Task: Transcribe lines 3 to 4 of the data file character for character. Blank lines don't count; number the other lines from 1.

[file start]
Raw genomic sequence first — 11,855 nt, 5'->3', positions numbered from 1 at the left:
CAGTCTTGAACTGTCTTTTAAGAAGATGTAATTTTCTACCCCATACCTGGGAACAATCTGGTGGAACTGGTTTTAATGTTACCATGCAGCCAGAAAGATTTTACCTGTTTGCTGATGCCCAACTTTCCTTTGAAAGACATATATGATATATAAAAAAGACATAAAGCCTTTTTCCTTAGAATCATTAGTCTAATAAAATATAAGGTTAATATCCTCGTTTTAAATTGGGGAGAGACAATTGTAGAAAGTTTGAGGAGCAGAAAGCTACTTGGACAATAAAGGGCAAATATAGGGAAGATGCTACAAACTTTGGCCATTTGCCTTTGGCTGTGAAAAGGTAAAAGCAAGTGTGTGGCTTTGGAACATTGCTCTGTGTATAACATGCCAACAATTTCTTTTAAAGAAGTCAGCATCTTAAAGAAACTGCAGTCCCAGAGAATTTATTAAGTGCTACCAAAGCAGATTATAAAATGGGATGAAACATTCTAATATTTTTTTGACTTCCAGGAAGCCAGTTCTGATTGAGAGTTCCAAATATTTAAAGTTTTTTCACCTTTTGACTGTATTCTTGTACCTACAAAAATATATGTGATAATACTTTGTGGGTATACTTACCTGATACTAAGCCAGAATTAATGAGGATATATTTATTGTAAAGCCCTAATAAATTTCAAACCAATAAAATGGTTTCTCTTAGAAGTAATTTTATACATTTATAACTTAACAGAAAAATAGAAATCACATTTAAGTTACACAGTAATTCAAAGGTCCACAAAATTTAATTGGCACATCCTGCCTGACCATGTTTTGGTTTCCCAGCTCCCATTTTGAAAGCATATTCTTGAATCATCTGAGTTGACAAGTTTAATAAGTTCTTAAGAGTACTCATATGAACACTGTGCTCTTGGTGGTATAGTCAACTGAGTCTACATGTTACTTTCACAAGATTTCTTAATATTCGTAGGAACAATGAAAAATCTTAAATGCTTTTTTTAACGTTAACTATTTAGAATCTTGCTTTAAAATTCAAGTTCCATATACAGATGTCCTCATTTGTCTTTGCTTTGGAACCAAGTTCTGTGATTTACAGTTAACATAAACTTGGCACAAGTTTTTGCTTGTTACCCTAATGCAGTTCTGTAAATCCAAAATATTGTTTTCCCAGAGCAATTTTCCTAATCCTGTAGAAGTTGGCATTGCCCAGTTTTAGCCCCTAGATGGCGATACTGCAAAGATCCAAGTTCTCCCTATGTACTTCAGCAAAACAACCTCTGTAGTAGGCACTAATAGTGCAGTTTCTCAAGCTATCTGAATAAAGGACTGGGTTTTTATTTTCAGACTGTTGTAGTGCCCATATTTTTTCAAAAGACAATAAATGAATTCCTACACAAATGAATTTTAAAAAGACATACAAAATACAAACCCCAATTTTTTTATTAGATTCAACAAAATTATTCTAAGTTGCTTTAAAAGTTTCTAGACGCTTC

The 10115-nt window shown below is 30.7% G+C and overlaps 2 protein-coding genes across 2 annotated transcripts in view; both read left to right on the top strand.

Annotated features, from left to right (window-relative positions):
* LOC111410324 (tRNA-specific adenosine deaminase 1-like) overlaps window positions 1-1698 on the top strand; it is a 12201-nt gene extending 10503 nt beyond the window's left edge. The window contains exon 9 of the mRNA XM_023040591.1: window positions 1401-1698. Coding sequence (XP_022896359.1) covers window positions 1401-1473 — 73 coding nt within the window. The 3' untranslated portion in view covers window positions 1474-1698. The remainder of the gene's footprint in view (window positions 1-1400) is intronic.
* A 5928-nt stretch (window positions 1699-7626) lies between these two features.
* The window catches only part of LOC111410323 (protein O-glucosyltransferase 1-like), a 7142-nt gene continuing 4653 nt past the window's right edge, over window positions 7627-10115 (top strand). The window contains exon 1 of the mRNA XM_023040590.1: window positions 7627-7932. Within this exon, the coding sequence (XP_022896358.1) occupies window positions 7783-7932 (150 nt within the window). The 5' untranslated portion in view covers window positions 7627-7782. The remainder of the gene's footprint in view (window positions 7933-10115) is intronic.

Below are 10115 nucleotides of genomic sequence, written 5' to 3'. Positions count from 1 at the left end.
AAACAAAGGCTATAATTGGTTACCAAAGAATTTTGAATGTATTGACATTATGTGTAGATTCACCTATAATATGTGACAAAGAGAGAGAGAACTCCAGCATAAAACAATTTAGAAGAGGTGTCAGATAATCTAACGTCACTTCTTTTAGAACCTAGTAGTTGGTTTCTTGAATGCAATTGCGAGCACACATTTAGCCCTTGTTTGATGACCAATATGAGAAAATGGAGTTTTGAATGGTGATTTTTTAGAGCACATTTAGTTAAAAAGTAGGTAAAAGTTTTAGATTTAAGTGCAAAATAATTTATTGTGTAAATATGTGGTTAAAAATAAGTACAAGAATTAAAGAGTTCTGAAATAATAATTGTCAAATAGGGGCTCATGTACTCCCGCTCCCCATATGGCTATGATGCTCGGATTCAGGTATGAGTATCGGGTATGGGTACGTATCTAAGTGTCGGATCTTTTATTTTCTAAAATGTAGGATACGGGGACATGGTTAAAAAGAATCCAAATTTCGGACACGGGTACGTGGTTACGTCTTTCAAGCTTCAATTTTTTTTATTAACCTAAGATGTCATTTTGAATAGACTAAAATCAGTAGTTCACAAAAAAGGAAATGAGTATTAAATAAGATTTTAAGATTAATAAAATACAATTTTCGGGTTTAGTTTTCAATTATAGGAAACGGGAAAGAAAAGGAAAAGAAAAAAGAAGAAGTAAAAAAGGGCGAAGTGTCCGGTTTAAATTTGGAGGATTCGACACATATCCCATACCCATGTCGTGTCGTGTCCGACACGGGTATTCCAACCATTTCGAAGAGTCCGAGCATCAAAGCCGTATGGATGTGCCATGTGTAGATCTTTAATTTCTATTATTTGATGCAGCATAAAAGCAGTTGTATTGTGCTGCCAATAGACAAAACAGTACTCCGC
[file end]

The 10115-nt window shown below is 30.7% G+C and overlaps 2 protein-coding genes across 2 annotated transcripts in view; both read left to right on the top strand.

Annotated features, from left to right (window-relative positions):